Patrick Beverley has made the playoffs every season he has played in the NBA.

"And I don't expect that to change," Beverley said Wednesday as he was introduced as one of the newest Timberwolves, a team that has made the playoffs once since 2004.

Beverley, 33, will enter the season as the elder statesman on the Wolves and the player charged with helping change the dynamics of the Wolves' woeful defense — the entity that poses the biggest threat to Beverley's playoff streak. A few years before Beverley, Jeff Teague had made the playoffs every season in his career. That came to an end in Minnesota.

"My biggest focus is seeing how locked in we can be each and every night consistently, over a preseason, a season and eventually if we're doing the right things getting to the playoffs," Beverley said. "Basketball is basketball. That won't change. But everything else in the middle, I think you can control that to put yourself in a position to win a lot of games."

The Wolves acquired Beverley in a trade with Memphis for Juancho Hernangomez and Jarrett Culver from Memphis last month after the Clippers sent him to Memphis. Beverley spent the past four seasons in Los Angeles and the five previous seasons with the Rockets, where Wolves President Gersson Rosas scouted him overseas and coach Chris Finch was an assistant. He averaged 7.5 points per game last season and shot 40% from three-point range.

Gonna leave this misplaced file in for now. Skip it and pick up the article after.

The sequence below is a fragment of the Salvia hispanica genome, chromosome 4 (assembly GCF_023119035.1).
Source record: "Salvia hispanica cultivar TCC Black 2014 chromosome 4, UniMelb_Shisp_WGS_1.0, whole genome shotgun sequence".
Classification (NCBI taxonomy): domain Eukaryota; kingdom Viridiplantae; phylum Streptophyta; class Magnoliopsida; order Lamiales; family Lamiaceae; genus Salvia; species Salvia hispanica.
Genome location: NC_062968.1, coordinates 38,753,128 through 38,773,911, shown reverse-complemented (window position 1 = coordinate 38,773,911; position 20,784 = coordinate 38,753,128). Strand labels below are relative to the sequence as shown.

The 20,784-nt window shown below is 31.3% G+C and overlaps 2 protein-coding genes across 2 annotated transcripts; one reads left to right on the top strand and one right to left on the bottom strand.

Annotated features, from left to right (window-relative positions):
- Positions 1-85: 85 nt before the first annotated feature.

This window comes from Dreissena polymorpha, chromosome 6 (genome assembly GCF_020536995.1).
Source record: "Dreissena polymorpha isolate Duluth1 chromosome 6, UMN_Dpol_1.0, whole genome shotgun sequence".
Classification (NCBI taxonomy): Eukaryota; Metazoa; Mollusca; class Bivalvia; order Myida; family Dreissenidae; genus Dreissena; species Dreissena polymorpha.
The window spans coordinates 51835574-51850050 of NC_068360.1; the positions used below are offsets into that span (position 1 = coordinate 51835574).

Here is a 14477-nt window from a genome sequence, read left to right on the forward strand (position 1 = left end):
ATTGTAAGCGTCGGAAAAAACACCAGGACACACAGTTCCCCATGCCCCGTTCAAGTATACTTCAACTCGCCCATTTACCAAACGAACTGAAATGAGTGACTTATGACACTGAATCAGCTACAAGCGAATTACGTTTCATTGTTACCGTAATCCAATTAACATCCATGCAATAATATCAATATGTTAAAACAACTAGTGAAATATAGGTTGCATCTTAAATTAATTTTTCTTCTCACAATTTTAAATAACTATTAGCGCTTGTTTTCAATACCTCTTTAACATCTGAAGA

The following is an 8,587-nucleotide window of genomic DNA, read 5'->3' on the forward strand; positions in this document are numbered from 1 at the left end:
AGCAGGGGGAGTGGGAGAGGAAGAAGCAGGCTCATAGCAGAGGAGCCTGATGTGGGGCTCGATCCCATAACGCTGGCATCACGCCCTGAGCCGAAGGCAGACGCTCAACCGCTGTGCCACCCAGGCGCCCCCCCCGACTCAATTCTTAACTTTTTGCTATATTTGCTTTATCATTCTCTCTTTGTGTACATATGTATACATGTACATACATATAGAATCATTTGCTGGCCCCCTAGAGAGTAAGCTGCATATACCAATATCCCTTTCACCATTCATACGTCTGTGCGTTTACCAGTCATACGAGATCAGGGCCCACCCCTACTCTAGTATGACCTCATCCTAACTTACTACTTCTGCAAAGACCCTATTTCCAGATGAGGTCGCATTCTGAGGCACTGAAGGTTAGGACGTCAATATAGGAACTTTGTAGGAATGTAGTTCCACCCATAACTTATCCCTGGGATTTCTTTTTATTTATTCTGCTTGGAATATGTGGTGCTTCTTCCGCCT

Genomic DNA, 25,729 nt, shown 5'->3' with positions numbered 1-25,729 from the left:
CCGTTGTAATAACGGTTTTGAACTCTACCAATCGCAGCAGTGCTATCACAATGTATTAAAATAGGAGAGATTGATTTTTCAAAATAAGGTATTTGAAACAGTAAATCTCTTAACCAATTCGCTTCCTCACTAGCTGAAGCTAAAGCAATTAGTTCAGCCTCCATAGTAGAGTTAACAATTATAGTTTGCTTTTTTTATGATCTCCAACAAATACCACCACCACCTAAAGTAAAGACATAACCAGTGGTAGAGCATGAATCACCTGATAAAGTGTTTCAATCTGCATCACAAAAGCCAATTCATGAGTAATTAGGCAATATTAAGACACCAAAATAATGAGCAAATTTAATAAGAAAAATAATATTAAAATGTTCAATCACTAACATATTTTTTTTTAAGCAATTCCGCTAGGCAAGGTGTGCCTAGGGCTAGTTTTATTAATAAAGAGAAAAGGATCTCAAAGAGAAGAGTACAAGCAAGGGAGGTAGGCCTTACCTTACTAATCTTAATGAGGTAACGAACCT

That consistency Beverley discussed has evaded recent Wolves teams, and Beverley said he is hoping to instill qualities to build that. When asked what he thought the cornerstones of a winning culture were, Beverley replied, "accountability and honesty."

"If we can be honest with each other, if we can talk to each other in a way where players both understand and get the most out of each other, without just talking back or backlash," Beverley said. "Accountability — if you're supposed to be the low man [on defense], be the low man. That's your job. If he's the low man, the person who's supposed to have his back, have his back. I think that goes from top to bottom."

Rosas said it is hard to swing a deal for a player like Beverley who "can change the whole defense," and the Wolves hope he can have a big impact on raising their defensive rating from 28th last season.

"We have to change the culture, change the environment and we have a guy that has the urgency, that fights, that'll do whatever it takes to make sure we're successful," Rosas said.

To do that on the defensive end, Beverley said the Wolves must become "students of the game" and master the nuances of playing defense at an NBA level.

"Understand what's going on. Understand positioning. Understand spacing. Understand timing and once you understand those things, you're a student of the game and then you're able to become a teacher," Beverley said. "When … you're able to teach the defense or teach that position, you put yourself in the position to be successful defensively."